1 vege that will help break the sugar habit

NZ Lifestyle Block - - Contents - WORDS KRISTINA JENSEN

This month's ar­ti­cle is not so much about recipes and food but a habit-slash-ad­dic­tion that I per­son­ally have been try­ing to crack for some time now.

It's a se­ri­ous one ac­cord­ing to statis­tics from the Sugar Re­search & Ad­vi­sory Ser­vice ( They have kindly fig­ured out that New Zealan­ders eat on av­er­age 26-27 tea­spoons of sugar a day. That puts us right up there with the USA and Ger­many, the big­gest sugar con­sumers in the world.

I'm not the world's best math­e­ma­ti­cian by a long shot but my cal­cu­la­tor tells me that 26 tea­spoons (130g) of sugar a day adds up to just over 47kg of sugar a year. That's an un­com­fort­able feel­ing.

Sugar has long come un­der at­tack as a du­bi­ous in­gre­di­ent in our mod­ern diet. I've been work­ing on find­ing recipes that sat­isfy the crav­ing but don't con­tain 'white death', as it is la­belled by some.

The is­sue for me is I love sweet food. Es­pe­cially choco­late. Es­pe­cially choco­late brown­ies. Add to that a weak­ness for le­mon cakes, pain au choco­late and cus­tard squares and it's a jolly good thing that I live over two hours drive from a bak­ery.

I have tried nu­mer­ous times to break the habit, mainly by keep­ing sweet stuff out of the house, but then the Easter bunny comes a-hop­pin' along and some­how we end up with a kilo­gram of hazel­nut pra­line eggs and I'm a goner.

For­tu­nately, I have a sort of weapon up my sleeve. I was what is known as semi-anorexic dur­ing my teenage years so I know about the dan­gers of ad­dic­tion and will never go into a saga like that again. The big thing I learned from that ex­pe­ri­ence is that I alone con­trol what I eat. The abil­ity to eat less any­time I feel that I need to pay at­ten­tion to my weight or stop eat­ing a cer­tain food is only a thought away. For that skill I am grate­ful, even though I would never wish the ex­pe­ri­ences of my younger self on any­one.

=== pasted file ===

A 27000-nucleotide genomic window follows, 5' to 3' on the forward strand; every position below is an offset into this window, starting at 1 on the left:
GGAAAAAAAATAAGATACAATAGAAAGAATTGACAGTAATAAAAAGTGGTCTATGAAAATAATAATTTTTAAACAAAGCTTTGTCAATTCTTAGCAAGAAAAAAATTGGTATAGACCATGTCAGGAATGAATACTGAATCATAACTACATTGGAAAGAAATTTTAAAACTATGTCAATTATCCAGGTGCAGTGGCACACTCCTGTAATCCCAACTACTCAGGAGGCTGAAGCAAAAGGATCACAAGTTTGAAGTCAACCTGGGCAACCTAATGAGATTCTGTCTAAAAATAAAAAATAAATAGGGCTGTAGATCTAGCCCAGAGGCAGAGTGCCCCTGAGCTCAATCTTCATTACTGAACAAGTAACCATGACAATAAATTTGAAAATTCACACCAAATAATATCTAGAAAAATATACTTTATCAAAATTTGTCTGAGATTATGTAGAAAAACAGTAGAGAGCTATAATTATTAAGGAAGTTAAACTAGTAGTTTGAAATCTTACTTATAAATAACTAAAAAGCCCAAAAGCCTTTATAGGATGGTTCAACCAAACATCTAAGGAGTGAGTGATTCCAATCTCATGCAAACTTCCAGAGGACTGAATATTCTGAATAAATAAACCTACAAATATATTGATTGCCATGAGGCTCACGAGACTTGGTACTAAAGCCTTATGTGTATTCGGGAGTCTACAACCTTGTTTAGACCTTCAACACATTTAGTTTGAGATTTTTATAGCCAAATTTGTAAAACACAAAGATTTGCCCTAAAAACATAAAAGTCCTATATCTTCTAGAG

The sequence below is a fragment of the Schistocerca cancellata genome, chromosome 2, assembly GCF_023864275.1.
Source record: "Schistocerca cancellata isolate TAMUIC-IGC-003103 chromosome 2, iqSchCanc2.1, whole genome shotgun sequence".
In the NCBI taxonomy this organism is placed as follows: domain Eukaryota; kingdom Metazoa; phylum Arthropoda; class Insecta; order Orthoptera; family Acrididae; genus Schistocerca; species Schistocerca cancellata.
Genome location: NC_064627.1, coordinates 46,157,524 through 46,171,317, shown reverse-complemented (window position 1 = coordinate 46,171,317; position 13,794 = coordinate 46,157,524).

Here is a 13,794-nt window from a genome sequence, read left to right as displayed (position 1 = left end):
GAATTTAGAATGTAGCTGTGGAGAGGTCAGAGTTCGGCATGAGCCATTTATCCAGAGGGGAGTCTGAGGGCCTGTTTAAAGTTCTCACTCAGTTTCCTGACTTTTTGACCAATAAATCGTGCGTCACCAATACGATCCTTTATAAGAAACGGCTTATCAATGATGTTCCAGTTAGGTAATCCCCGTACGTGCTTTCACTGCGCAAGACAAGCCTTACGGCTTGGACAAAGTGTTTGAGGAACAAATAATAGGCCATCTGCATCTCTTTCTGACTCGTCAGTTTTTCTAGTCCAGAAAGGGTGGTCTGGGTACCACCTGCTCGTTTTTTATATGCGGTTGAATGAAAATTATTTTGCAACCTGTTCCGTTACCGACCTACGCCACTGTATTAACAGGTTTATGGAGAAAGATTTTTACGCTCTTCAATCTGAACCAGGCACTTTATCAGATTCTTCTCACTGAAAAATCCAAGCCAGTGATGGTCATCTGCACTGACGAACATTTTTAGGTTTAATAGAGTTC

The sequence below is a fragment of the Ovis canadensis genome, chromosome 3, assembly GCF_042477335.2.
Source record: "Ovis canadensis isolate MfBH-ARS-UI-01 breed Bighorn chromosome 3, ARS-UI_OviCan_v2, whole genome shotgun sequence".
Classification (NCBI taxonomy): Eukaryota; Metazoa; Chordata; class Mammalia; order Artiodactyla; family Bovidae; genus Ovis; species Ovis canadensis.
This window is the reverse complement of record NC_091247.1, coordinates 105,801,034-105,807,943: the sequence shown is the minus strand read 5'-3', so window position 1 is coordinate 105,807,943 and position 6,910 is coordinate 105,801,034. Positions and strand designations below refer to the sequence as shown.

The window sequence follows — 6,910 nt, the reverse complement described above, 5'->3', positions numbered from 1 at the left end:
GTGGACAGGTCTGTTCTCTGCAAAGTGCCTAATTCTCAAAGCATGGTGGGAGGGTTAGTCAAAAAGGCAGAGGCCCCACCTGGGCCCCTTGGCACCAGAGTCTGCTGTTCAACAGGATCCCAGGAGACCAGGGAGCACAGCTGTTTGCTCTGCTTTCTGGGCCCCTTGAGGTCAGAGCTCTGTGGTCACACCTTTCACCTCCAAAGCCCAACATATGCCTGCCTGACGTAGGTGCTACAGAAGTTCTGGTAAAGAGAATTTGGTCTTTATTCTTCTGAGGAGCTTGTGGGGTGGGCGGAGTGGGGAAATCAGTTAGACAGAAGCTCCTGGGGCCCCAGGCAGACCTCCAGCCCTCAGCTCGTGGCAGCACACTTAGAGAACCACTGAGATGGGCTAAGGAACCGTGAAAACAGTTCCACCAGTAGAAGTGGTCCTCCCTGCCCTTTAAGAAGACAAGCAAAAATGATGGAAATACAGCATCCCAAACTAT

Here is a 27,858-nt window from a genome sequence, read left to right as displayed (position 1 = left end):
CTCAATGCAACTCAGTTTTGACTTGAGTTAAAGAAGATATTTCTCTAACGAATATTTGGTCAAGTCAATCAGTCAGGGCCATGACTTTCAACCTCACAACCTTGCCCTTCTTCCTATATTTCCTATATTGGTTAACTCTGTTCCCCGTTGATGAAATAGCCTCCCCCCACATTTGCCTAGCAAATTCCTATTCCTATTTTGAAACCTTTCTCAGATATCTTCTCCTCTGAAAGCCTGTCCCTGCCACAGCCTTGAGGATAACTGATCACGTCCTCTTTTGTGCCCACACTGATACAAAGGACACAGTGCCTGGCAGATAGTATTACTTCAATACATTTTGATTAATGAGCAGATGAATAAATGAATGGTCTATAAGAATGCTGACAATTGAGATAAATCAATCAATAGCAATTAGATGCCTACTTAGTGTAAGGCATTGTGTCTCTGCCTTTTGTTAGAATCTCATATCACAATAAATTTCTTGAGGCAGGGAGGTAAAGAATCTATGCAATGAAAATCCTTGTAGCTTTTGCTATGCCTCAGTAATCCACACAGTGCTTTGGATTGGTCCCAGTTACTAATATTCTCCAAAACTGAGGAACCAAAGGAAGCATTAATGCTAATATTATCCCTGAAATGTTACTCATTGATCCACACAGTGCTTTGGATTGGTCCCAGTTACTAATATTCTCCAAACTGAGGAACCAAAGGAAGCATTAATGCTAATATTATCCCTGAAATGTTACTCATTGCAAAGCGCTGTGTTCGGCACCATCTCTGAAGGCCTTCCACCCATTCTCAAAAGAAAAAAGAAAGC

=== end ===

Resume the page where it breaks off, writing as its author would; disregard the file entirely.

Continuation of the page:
So I had a big wel­come to a rel­a­tive new­comer to the sweet stage, the de­lec­ta­ble orange or Beau­re­gard kū­mara, which up un­til now I have mis­tak­enly re­ferred to as 'golden kū­mara'. It turns out golden kū­mara is an­other va­ri­ety, also known as toka toka.

This hum­ble tu­ber has been my saviour when it comes to scram­bling for the sweet stuff and I have been thrilled to dis­cover that orange kū­mara are great when baked in the oven as part of a main meal, and even bet­ter as the main in­gre­di­ent in cakes and desserts. I am happy to re­port that my sweet tooth is to­tally sat­is­fied, es­pe­cially when choco­late is in­volved (and as long as other temp­ta­tions are not placed be­fore me). The bonus is there are nu­tri­tional ben­e­fits to boot. Both of the recipes on the next page are also dairy and gluten-free, an­other big bonus.

While sugar is sup­pos­edly hell-bound on de­plet­ing my body of all sorts of es­sen­tial nec­es­saries and com­pro­mis­ing my im­mune sys­tem, kū­mara does the op­po­site. It feeds it with en­ergy-giv­ing car­bo­hy­drates, lots of fi­bre, al­most no fat and a host of nu­tri­ents and min­er­als such as vi­ta­mins C, A and E.

Kū­mara is re­lated to con­volvu­lus and it cer­tainly looks like it when it's snaking its way across the gar­den patch. Mum had a go at grow­ing kū­mara a few times, glean­ing knowl­edge from her Māori friends. In the end, the most suc­cess was achieved by cov­er­ing the rows with planks, the ten­drils sprout­ing up from un­der them. She snipped these back pe­ri­od­i­cally when they started high-tail­ing it for the fence and this seemed to make the plant put more en­ergy into the tu­bers. Her best-ever weighed in at 950g.

The is­sue for me is I love sweet food, es­pe­cially choco­late

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